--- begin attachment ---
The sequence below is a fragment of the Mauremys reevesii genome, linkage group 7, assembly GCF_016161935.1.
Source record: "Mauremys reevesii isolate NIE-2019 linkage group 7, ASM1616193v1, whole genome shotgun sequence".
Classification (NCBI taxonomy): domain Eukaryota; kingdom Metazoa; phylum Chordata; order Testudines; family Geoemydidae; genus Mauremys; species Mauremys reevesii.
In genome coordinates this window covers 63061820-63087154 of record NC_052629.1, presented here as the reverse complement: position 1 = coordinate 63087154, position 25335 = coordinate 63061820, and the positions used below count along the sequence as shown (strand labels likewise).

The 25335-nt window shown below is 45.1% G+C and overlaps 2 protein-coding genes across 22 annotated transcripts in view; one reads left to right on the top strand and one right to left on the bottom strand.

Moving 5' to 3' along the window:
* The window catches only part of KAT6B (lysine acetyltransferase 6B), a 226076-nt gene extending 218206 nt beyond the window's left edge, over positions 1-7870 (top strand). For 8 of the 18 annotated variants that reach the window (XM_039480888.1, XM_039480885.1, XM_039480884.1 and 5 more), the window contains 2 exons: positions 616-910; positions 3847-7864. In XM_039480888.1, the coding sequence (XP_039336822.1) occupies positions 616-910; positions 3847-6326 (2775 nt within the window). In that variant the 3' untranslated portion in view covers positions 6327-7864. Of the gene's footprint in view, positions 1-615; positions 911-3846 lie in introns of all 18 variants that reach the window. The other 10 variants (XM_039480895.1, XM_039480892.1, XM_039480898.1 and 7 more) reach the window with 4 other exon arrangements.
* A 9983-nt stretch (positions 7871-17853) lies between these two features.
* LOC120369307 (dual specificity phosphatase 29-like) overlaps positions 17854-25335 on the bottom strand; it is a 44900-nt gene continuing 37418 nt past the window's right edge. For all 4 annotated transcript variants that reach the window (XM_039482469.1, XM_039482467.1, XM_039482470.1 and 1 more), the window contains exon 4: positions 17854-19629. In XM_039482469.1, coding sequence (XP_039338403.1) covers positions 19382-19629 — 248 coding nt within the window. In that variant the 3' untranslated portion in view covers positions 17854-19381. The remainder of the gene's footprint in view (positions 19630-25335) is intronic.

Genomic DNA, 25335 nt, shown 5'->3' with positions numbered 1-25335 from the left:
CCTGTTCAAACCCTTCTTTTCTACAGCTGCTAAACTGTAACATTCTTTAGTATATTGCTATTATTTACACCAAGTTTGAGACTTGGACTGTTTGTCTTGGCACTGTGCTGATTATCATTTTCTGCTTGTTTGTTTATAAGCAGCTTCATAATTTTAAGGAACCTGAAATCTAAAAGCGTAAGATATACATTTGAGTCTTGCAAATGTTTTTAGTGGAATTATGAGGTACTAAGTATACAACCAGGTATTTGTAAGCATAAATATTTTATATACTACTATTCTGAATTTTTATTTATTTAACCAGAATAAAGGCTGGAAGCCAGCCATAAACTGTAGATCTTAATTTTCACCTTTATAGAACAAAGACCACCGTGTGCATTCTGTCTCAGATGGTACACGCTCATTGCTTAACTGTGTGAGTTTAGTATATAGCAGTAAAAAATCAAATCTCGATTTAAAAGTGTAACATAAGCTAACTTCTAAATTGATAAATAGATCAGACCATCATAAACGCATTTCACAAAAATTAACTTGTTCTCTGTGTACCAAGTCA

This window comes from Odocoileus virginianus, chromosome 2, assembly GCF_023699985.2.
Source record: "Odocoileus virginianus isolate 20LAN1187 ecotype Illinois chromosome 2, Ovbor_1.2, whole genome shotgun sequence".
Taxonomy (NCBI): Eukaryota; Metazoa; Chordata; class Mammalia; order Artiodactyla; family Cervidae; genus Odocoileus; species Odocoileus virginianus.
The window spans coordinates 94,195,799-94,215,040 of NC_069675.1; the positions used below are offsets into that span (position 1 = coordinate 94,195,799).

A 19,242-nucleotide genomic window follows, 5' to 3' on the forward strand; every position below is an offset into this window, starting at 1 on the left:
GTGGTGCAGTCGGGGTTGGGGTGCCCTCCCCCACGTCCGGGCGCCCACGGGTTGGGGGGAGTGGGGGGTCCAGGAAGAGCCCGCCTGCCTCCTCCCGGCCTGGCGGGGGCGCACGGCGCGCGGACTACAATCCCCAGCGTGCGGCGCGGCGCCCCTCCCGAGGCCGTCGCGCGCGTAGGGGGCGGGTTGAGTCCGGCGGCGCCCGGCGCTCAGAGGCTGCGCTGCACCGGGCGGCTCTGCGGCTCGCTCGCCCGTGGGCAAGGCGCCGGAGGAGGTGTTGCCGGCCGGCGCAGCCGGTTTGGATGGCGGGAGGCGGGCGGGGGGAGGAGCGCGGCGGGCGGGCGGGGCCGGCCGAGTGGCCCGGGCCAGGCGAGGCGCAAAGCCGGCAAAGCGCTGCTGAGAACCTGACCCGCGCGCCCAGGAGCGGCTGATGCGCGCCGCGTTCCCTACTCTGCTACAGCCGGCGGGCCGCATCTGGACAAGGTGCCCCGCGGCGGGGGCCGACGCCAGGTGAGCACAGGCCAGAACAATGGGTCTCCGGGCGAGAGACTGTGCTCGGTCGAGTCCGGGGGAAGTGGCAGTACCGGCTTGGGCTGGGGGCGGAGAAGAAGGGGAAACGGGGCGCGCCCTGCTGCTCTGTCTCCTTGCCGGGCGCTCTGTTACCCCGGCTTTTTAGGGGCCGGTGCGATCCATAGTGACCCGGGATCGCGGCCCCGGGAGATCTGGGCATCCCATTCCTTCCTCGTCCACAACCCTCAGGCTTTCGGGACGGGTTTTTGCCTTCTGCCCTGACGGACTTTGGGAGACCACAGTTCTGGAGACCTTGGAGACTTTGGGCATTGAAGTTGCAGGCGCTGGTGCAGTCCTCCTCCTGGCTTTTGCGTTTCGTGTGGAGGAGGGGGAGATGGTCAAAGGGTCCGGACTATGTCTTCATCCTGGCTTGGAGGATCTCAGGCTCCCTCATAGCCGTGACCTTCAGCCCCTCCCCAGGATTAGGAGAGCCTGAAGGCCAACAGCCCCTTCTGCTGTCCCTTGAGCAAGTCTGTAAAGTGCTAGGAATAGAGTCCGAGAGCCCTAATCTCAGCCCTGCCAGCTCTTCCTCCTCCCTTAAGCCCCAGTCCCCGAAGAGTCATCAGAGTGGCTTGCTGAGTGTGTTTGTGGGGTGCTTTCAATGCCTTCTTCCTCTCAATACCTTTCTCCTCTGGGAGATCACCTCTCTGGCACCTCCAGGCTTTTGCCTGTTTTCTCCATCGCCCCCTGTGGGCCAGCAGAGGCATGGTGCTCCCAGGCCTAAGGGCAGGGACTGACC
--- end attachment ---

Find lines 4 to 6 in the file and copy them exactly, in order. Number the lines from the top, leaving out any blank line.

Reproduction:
In genome coordinates this window covers 63061820-63087154 of record NC_052629.1, presented here as the reverse complement: position 1 = coordinate 63087154, position 25335 = coordinate 63061820, and the positions used below count along the sequence as shown (strand labels likewise).

The 25335-nt window shown below is 45.1% G+C and overlaps 2 protein-coding genes across 22 annotated transcripts in view; one reads left to right on the top strand and one right to left on the bottom strand.

Moving 5' to 3' along the window: